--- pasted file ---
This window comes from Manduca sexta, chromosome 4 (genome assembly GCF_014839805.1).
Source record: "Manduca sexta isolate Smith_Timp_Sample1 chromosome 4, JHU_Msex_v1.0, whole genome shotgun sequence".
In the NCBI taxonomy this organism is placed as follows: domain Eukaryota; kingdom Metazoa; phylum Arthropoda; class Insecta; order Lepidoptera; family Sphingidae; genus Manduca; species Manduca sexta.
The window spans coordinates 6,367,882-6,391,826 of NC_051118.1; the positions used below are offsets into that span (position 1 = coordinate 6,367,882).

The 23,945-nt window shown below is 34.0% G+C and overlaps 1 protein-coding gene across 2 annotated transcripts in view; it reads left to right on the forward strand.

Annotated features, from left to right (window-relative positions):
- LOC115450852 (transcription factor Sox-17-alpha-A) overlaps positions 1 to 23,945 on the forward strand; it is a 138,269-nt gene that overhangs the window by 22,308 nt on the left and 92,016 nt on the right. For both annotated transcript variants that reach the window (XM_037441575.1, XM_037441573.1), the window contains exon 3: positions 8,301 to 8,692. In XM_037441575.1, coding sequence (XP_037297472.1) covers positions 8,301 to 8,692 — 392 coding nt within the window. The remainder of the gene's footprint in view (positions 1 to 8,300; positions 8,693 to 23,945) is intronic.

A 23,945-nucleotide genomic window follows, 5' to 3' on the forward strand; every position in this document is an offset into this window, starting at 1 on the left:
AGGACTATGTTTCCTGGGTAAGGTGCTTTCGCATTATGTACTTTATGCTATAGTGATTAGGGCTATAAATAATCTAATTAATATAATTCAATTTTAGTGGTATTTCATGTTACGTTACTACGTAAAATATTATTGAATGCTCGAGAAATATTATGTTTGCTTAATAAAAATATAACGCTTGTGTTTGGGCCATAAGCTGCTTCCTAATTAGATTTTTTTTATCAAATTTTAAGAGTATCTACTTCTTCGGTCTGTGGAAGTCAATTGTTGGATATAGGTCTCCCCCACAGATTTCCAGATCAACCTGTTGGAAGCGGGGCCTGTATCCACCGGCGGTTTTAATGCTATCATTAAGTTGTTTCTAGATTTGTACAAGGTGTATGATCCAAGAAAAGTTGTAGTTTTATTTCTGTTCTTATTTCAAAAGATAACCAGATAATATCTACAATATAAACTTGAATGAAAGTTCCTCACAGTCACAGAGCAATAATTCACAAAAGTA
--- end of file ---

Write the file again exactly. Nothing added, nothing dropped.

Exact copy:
This window comes from Manduca sexta, chromosome 4 (genome assembly GCF_014839805.1).
Source record: "Manduca sexta isolate Smith_Timp_Sample1 chromosome 4, JHU_Msex_v1.0, whole genome shotgun sequence".
In the NCBI taxonomy this organism is placed as follows: domain Eukaryota; kingdom Metazoa; phylum Arthropoda; class Insecta; order Lepidoptera; family Sphingidae; genus Manduca; species Manduca sexta.
The window spans coordinates 6,367,882-6,391,826 of NC_051118.1; the positions used below are offsets into that span (position 1 = coordinate 6,367,882).

The 23,945-nt window shown below is 34.0% G+C and overlaps 1 protein-coding gene across 2 annotated transcripts in view; it reads left to right on the forward strand.

Annotated features, from left to right (window-relative positions):
- LOC115450852 (transcription factor Sox-17-alpha-A) overlaps positions 1 to 23,945 on the forward strand; it is a 138,269-nt gene that overhangs the window by 22,308 nt on the left and 92,016 nt on the right. For both annotated transcript variants that reach the window (XM_037441575.1, XM_037441573.1), the window contains exon 3: positions 8,301 to 8,692. In XM_037441575.1, coding sequence (XP_037297472.1) covers positions 8,301 to 8,692 — 392 coding nt within the window. The remainder of the gene's footprint in view (positions 1 to 8,300; positions 8,693 to 23,945) is intronic.

A 23,945-nucleotide genomic window follows, 5' to 3' on the forward strand; every position in this document is an offset into this window, starting at 1 on the left:
AGGACTATGTTTCCTGGGTAAGGTGCTTTCGCATTATGTACTTTATGCTATAGTGATTAGGGCTATAAATAATCTAATTAATATAATTCAATTTTAGTGGTATTTCATGTTACGTTACTACGTAAAATATTATTGAATGCTCGAGAAATATTATGTTTGCTTAATAAAAATATAACGCTTGTGTTTGGGCCATAAGCTGCTTCCTAATTAGATTTTTTTTATCAAATTTTAAGAGTATCTACTTCTTCGGTCTGTGGAAGTCAATTGTTGGATATAGGTCTCCCCCACAGATTTCCAGATCAACCTGTTGGAAGCGGGGCCTGTATCCACCGGCGGTTTTAATGCTATCATTAAGTTGTTTCTAGATTTGTACAAGGTGTATGATCCAAGAAAAGTTGTAGTTTTATTTCTGTTCTTATTTCAAAAGATAACCAGATAATATCTACAATATAAACTTGAATGAAAGTTCCTCACAGTCACAGAGCAATAATTCACAAAAGTA